7. If you did figure out a second way to delete the bet, please explain your thought process behind how you figured it out.
8. [TASK] There were two ways to delete the bet: 1) by tapping on the “x” on the left side of the bet and 2) by swiping across the bet to the right and tapping on the trash can. Please try both ways of deleting the bet if you have not done so yet. 
9. Which method did you prefer? Why? 
10. Do you think that this bet slip should allow you to delete a bet in one way, both ways, or a different way? Why?
How easy was it on a scale from 1 to 10 (1 being very easy, 10 being very difficult) to delete a pick? Why did you give the rating you gave? 

I took note of all the answers on an excel sheet. Usernames have been censored in the following image.
Now that I had all my user feedback, it was time to synthesize all this data to present qualitative data. Here's what I found:

Users knew to swipe
All users knew that they could delete a single bet using the x-icon. Although not all users were able to figure out the swipe, the majority of users were able to figure out the feature before being told that it was an implemented method of deletion.

"As far as iOS goes, I think a large majority of the population knows that swiping is a thing."

Users prefer the x-icon
Although some users preferred the swipe method and thought it was intuitive against other iOS gestures, most users said that they liked the x-icon over swiping to delete. They thought it was a faster, more obvious way to delete bets.

"Clicking the x next to the bet would be the simplest way to delete one of the bets"
"Visually the second approach (swiping) is a lot better but I can easily see myself clicking the x to save some time"

Users want both options
Regardless of which method they said they preferred, most users wanted both methods of deletion as it could change depending on what position they were in (ie. which hand is holding the phone, if one hand is occupied, laying down, etc)

“I think you should be able to delete it both ways because it gives you options”
With these test, I was also able to compile a list of miscellaneous findings and suggestions from other user behaviors that I noticed during the test. These didn't necessarily answer the test goals, but could be used to further improve the bet slip.
Some users had trouble clicking the x-icon (ie. they had to try at least two times to delete the x-icon before it deleted)

Ensure that there is adequate space in the bet slip for users to easily click the x-icon without having to click multiple times (which may cause accidental deletion of other bets)
Even with a visible x-icon, some users’ first instinct was to swipe to delete the x-icon because that’s what they were used to on iOS devices

Suggestion: In future iterations, create some kind of one-time indication or animation that the swipe to delete method is available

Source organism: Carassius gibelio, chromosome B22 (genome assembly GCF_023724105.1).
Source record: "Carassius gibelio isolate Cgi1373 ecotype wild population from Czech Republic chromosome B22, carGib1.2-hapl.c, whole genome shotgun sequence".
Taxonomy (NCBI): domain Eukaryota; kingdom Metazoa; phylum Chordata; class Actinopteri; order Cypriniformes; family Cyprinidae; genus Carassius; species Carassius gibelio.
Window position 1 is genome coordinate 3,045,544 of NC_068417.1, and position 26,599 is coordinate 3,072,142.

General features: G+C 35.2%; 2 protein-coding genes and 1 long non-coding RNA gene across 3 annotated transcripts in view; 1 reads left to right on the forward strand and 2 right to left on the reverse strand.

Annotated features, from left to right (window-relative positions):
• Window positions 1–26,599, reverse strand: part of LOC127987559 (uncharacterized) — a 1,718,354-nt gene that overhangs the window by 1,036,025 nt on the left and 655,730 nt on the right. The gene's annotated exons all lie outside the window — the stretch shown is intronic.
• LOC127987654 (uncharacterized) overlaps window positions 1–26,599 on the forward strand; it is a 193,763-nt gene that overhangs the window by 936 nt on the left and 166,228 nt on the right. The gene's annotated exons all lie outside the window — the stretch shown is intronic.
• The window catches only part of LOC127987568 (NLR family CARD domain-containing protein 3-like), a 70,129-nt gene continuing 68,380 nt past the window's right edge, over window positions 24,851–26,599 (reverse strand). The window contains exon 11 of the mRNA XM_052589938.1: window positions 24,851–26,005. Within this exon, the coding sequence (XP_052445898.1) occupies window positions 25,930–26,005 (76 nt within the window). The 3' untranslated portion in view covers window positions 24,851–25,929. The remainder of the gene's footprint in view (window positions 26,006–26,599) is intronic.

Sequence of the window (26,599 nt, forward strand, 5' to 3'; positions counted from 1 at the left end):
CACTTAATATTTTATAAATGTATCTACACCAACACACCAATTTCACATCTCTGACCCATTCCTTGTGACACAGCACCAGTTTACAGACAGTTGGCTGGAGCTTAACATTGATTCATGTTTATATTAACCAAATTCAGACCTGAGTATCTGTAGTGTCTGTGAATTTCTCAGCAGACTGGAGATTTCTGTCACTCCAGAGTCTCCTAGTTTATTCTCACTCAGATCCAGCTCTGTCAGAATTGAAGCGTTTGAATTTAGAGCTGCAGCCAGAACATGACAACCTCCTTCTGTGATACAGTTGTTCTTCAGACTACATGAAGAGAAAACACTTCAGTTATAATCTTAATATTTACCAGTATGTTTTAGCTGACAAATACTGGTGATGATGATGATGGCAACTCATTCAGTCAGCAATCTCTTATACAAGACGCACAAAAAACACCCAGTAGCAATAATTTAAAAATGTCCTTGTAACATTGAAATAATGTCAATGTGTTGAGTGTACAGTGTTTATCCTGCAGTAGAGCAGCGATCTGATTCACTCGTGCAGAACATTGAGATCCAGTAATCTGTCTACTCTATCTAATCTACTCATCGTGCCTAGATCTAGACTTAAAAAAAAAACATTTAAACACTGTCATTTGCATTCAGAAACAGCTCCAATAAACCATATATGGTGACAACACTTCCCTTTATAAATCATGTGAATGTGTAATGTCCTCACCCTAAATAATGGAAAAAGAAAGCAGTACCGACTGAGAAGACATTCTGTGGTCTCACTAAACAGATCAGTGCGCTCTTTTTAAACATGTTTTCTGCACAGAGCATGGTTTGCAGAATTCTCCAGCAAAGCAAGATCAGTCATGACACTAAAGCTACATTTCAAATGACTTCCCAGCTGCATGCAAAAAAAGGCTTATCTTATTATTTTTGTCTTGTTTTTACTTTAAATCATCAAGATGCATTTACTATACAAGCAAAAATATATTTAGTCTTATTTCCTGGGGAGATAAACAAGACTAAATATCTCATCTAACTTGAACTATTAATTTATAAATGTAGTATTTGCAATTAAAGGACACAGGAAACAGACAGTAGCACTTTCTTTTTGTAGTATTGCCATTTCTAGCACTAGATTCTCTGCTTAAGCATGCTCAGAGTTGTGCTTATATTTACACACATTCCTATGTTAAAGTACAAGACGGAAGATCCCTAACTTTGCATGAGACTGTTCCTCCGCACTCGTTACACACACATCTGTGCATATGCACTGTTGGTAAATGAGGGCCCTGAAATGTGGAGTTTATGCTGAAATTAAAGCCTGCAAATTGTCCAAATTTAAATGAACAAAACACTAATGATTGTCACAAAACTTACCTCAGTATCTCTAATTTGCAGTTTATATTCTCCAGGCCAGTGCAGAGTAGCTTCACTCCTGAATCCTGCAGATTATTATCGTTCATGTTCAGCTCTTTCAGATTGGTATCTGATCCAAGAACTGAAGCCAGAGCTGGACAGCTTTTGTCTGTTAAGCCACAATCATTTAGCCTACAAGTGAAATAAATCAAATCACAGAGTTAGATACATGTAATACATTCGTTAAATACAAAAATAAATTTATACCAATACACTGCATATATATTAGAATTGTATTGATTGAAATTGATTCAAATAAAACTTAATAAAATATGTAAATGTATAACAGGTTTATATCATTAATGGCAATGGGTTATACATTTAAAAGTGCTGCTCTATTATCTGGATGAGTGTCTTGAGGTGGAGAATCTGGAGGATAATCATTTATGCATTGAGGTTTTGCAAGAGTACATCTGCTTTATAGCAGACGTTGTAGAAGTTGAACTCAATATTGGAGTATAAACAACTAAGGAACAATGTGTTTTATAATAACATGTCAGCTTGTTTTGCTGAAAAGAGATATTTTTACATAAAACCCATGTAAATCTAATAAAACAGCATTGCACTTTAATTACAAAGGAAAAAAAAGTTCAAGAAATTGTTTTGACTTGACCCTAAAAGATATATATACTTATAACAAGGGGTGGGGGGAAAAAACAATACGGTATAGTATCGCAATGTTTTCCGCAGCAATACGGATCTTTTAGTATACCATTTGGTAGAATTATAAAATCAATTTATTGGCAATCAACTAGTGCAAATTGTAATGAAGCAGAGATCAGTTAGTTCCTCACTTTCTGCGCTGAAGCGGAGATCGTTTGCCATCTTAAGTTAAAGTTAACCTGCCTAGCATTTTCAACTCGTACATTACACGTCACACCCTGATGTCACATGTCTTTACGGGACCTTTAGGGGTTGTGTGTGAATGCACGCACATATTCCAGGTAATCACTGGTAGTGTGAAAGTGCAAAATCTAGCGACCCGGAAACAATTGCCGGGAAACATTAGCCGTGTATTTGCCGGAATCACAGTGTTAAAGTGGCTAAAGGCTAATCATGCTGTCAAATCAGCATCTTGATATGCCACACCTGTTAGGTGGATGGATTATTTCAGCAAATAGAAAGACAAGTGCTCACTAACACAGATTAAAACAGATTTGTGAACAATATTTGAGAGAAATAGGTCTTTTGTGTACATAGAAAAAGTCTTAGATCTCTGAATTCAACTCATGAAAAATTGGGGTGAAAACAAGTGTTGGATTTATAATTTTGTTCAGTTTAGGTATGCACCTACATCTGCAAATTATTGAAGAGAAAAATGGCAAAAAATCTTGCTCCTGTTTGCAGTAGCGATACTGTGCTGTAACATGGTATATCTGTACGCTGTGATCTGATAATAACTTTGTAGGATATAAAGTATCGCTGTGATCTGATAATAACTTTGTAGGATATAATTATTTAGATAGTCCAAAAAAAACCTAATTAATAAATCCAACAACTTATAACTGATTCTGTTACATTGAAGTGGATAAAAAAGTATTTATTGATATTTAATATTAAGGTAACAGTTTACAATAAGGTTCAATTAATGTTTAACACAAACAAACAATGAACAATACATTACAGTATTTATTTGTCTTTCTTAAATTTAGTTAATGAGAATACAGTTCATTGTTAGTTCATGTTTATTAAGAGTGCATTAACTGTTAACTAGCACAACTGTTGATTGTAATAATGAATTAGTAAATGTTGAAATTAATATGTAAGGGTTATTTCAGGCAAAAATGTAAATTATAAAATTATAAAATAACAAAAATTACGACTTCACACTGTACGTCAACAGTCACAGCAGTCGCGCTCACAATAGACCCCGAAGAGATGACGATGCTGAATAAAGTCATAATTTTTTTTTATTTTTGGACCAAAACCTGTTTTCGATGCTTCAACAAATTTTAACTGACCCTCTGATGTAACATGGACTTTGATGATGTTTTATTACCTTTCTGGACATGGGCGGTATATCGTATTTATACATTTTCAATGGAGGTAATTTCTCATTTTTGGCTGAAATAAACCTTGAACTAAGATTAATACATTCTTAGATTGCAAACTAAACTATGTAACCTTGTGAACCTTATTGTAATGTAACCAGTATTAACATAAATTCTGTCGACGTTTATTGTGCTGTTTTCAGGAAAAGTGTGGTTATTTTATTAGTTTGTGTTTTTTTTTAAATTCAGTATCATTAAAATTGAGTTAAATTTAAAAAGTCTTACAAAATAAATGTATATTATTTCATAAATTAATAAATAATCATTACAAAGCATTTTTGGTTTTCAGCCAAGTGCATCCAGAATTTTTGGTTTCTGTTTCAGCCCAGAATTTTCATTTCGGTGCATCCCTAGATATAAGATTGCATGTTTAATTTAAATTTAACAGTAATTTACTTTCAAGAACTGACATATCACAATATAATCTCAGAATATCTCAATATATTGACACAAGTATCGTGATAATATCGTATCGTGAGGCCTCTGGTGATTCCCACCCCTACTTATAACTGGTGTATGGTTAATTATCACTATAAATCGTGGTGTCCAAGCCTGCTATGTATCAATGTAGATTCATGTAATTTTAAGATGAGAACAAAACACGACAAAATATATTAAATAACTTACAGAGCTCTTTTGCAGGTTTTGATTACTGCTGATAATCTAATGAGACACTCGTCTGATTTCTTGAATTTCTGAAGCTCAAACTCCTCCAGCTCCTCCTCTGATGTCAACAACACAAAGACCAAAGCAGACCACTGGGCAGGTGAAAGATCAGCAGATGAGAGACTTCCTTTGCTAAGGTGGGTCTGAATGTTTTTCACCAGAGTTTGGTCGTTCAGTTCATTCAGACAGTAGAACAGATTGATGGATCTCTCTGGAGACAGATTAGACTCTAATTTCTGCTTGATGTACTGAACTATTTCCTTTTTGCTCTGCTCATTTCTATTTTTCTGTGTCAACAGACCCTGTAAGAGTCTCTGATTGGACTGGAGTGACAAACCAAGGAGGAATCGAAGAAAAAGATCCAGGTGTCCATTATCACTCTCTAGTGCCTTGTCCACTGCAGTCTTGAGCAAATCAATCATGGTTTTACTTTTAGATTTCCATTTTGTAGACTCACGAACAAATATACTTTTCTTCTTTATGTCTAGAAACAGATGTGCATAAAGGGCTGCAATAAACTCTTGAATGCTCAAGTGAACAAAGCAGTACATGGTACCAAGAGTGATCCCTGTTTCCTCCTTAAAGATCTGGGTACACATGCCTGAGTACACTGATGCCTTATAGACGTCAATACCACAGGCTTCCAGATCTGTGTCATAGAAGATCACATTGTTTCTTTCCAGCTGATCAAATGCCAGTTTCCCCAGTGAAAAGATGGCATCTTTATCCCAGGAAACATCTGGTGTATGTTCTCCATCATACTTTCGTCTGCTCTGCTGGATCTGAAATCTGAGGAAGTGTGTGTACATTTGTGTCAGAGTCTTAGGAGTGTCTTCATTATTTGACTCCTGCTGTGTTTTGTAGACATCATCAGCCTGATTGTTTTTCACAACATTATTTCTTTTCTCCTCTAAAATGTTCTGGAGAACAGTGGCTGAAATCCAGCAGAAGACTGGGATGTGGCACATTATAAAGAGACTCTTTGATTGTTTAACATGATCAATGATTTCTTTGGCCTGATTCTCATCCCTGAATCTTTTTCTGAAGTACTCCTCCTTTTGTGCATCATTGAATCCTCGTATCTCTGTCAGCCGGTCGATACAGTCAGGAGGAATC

"Spotify and Apple music [and email] and other platforms like this have this idea that you can slide to the left for more options"

"As far as iOS goes, I think a large majority of the population knows that swiping is a thing"
Some users thought that the settings/gear icon would allow them to edit the bet slip, and delete individual bets from there.

Suggestion: Keep the current interaction for swipe to delete (swiping, then clicking the trash icon rather than doing a full swipe like in gmail) as users enjoy having a “confirmation” of deletion and it ensures they don’t delete it accidentally

Working at DraftKings was an incredibly fulfilling experience -- I was surrounded by talented designers, user researchers, product managers, and developers who ended up being my biggest supporters and mentors.

I think one of the biggest lessons I learned at DK was designing for users. "User-centered" design has become a buzz word in the UI/UX world, and I always saw people tossing the word around; I never really understood what that meant until this internship. Growing up as an artist and currently being a graphic design major, a lot of my artistic expressions showcase what I find beautiful - and when it comes to designing a product, I believed I could do the same thing. However, with all the data I was able to receive and analyze in the past couple weeks, I understood that it wasn't about me, or any singular user at that. It was about making data-driven decisions with various perspectives from developers, customer experience associates, product managers... the list goes on. As I continue my design journey, I want to learn how to balance all these different opinions in order to create the optimal product (but another little lesson I learned: you really can't please everyone).

Also, who knew half the work of a product designer was storytelling? 

Special shoutout to Eitan, Gad, Mary, Jake, Mia, and Melanie. Thank you for always answering my slack pings and accepting my Outlook invitations ☺